The Routt County Clerk and Recorder's Office's response to a new law lowering the cost for copies of public records was disappointing.
The law - Senate Bill 45, overwhelmingly approved by the Legislature this year - went into effect this week. It lowers the cost record keepers can charge for copies of public records to no more than 25 cents per page. Previously, state law had allowed record keepers to charge up to $1.25 per page, the highest rate of any state in the country.
To be fair, Clerk Kay Weinland's office was affected by the law more than any other agency in the county. The clerk's office handled more than 18,500 requests for copies of public records in the past 12 months alone, meaning the new law could have an impact of nearly $20,000 a year on clerk's office revenues.
Still, we were shocked by Weinland's negative response to Senate Bill 45. She said the costs of the new law would be passed on to taxpayers. Her office implemented new fees (Weinland said the fees were simply what's allowed by law and were not in response to Senate Bill 45). She said 25 cents per copy does not cover her costs for retrieving and providing public records. Also, she said the majority of the requests in her office are for real estate records sought by for-profit businesses.
"Maintaining the equipment, along with the retrieval and research conducted by my staff takes time," she said. "We've got to find a way to make up for this loss (of funds). This is something that moved right through the Legislature, and I don't think they gave it much thought."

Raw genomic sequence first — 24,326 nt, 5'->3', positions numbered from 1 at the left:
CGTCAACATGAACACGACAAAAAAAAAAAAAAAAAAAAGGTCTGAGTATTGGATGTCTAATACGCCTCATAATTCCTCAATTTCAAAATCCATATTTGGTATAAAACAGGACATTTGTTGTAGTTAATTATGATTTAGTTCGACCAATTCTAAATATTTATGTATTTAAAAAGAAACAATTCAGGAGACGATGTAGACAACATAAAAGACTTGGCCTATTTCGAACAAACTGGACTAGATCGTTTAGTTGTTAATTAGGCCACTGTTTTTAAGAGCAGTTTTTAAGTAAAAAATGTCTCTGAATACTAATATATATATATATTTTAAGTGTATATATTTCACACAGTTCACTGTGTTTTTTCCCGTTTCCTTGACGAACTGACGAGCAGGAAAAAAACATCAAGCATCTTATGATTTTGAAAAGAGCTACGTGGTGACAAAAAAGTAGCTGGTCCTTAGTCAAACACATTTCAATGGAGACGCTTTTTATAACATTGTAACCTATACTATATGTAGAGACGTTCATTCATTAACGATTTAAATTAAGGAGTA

But Weinland's concerns about the financial impact on her office are, we believe, misplaced. The clerk's office has no business trying to generate revenues by charging the public for records the public already owns. We don't believe it costs 25 cents to make a copy of a public record, much less $1.25.
Weinland said "the retrieval and research conducted by my staff takes time." But the law still allows her office to charge a "reasonable fee" - separate from the 25 cents per page - for more time-consuming records requests. Senate Bill 45 initially capped that fee at $15 per hour, but the Colorado County Clerks Association successfully lobbied to have that provision removed. Currently, the Routt County Clerk's Office charges $25 per hour for the labor required on such requests, though Weinland said her office rarely assesses that fee.
Also, it's irrelevant that most of the public records requests are from profitable business interests. It's not the clerk's office's business who is accessing public records or why they're accessing them.
Finally, we disagree with Weinland's statement that the Legislature didn't give this bill much thought. Senate Bill 45, which was sponsored by Republican state Sen. Andy McElhany of Colorado Springs, was approved unanimously in the Senate, 67-3 in the House and was signed quickly by Gov. Bill Ritter. Such overwhelming support underscores how necessary - and how right - this change was.
Public records belong to the public, and the clerk's office should be doing back flips to make access to those records as easy and as inexpensive as possible. Anything less than that is a disservice.